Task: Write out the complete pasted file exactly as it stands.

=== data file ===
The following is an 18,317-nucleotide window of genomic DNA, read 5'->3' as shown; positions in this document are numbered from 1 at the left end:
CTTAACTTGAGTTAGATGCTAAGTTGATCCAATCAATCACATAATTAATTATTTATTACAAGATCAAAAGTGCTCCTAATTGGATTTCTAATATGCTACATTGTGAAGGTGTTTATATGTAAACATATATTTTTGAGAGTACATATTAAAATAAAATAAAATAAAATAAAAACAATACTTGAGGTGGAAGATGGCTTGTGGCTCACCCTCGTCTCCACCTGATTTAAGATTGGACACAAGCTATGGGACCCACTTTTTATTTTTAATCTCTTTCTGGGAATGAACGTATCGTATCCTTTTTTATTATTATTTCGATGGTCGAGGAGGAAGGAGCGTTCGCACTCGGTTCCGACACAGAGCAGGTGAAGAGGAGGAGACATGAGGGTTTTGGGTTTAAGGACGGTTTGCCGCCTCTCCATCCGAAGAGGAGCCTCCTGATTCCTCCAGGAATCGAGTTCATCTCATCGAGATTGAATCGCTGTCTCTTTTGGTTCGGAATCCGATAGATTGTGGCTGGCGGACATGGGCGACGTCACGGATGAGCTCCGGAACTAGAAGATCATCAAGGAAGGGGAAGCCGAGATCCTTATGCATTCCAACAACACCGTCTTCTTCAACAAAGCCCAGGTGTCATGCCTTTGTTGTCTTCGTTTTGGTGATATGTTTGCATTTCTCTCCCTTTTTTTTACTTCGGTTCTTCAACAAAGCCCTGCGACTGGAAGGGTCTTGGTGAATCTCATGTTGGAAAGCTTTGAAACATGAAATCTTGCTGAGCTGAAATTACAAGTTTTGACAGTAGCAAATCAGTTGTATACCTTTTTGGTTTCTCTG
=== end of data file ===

The following is an 18,317-nucleotide window of genomic DNA, read 5'->3' as shown; positions in this document are numbered from 1 at the left end:
CTTAACTTGAGTTAGATGCTAAGTTGATCCAATCAATCACATAATTAATTATTTATTACAAGATCAAAAGTGCTCCTAATTGGATTTCTAATATGCTACATTGTGAAGGTGTTTATATGTAAACATATATTTTTGAGAGTACATATTAAAATAAAATAAAATAAAATAAAAACAATACTTGAGGTGGAAGATGGCTTGTGGCTCACCCTCGTCTCCACCTGATTTAAGATTGGACACAAGCTATGGGACCCACTTTTTATTTTTAATCTCTTTCTGGGAATGAACGTATCGTATCCTTTTTTATTATTATTTCGATGGTCGAGGAGGAAGGAGCGTTCGCACTCGGTTCCGACACAGAGCAGGTGAAGAGGAGGAGACATGAGGGTTTTGGGTTTAAGGACGGTTTGCCGCCTCTCCATCCGAAGAGGAGCCTCCTGATTCCTCCAGGAATCGAGTTCATCTCATCGAGATTGAATCGCTGTCTCTTTTGGTTCGGAATCCGATAGATTGTGGCTGGCGGACATGGGCGACGTCACGGATGAGCTCCGGAACTAGAAGATCATCAAGGAAGGGGAAGCCGAGATCCTTATGCATTCCAACAACACCGTCTTCTTCAACAAAGCCCAGGTGTCATGCCTTTGTTGTCTTCGTTTTGGTGATATGTTTGCATTTCTCTCCCTTTTTTTTACTTCGGTTCTTCAACAAAGCCCTGCGACTGGAAGGGTCTTGGTGAATCTCATGTTGGAAAGCTTTGAAACATGAAATCTTGCTGAGCTGAAATTACAAGTTTTGACAGTAGCAAATCAGTTGTATACCTTTTTGGTTTCTCTG